Singer Joanna Dong at last year's concert. Photo: inhershoes / Jean Loo
Some people prefer friends and family to offer toasts rather than tears when they die. But few have what actor Simon Wong's late loved wife, Peikie Ng, has – commemorative concerts and celebrations each year after her passing for the fourth year running now, and on a larger and larger scale, in an effort to prevent more cancer-related deaths.
Charming crinkle-eyed Simon Wong is a lucky guy in many ways – he's travelled several countries making a living from his passions of design and performing, finally dropping anchor in Singapore where he's a designer, television host and actor. In other ways, he seems less blessed: his beloved wife Peikie Ng was diagnosed with Stage 3 Stomach Cancer just six months after they'd purchased a private flat to live together in. She died the following year in 2008 at just 33 years of age.
Wong shut out the world for a long time, relying on meals left outside his door by neighbours. Finally, he decided that cancer would not claim his life too. In 2009, he created the ‘InHerShoes Art’& ‘Music Against Cancer’ initiative, as a one-evening event at the Arts House to raise money for cancer-related charities. The next year, he turned it into a one-night outdoor fest at Sculpture Square, which became a large-scale concert at Fort Canning Green in 2011.
This year, it's a weekend-long arts-and-music festival plus fun-run over three different venues, namely The Arts House, Singapore Management University Green and The Padang. The three-day fete is studded with Singapore stars doing everything from holding workshops, singing songs, rapping, dancing, doing stand-up comedy, and all to raise money for research against cancer.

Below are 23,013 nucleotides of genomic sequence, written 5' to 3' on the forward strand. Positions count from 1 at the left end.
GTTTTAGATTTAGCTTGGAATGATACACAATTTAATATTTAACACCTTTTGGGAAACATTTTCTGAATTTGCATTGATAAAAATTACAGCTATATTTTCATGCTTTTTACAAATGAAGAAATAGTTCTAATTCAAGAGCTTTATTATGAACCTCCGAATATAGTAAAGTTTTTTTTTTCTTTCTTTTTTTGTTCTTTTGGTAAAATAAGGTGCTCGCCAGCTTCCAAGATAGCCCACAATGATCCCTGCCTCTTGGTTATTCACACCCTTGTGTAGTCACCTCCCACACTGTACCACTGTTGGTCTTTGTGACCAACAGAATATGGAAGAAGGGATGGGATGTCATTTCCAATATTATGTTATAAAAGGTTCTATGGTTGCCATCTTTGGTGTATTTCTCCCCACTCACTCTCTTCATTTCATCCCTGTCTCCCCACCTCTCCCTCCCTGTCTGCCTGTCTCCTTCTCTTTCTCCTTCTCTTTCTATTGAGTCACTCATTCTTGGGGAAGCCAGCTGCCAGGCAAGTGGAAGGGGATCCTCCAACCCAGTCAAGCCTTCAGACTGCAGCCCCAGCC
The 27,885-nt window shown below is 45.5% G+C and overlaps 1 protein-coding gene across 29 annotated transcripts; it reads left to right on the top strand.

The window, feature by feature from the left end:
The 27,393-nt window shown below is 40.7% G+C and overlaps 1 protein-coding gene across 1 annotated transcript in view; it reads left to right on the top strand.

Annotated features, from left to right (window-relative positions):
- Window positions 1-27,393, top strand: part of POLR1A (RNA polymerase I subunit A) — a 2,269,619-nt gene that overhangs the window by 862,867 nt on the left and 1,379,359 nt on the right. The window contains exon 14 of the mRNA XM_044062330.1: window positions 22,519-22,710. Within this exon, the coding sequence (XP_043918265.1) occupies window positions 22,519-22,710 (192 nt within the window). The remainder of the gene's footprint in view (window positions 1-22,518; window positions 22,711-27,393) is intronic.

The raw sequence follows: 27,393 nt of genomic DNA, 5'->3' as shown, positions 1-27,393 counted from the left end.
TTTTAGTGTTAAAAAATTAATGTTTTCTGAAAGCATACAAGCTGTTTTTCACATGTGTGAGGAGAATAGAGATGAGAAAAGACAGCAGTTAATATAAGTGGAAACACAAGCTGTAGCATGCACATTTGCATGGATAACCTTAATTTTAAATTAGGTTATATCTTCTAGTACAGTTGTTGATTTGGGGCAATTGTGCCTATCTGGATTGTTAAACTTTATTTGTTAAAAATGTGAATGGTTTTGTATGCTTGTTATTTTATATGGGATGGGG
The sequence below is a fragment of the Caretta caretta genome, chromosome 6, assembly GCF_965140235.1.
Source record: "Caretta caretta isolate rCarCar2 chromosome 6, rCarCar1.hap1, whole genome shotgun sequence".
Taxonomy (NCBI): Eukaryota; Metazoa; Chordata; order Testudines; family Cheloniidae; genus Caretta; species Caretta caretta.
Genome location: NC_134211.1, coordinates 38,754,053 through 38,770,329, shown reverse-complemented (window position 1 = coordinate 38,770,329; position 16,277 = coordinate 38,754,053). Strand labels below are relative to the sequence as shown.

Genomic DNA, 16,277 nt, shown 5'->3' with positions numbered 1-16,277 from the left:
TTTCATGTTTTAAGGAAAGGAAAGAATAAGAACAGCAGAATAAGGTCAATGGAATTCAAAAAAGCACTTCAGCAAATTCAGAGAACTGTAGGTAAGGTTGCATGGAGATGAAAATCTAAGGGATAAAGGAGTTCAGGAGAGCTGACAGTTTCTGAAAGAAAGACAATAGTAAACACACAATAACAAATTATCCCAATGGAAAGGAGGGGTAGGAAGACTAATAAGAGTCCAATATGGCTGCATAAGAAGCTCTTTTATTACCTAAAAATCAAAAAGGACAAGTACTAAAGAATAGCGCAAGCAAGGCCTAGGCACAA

Says Wong, “Many of the performers have personal connections with cancer. To name a few, rapper Shigga Shay lost his father, Jessica Irawan is fighting cancer, TV actor Nick Shen lost his mother.... And behind the scenes, our coordinator Fiona Phua's partner has Melanoma and our photographer Gary Ong passed away earlier last week from stomach cancer. Our team this year has grown from 50 or 60 from last year's event at Fort Canning to 216 at the last count - this is kicking cancer in the nuts! Caregivers, survivors, fighters, standing together utterly defiant, looking back in the face of cancer and saying: is that all you got? We will take cancer down.”
With 100 per cent of the ticket proceeds going to the National Cancer Centre Research Fund and 2.5 times of your ticket price in tax rebates, here are some of the diverse entertainments you can indulge in this weekend to help the team of “InHerShoes” take cancer down.
Joanna Dong singing various songs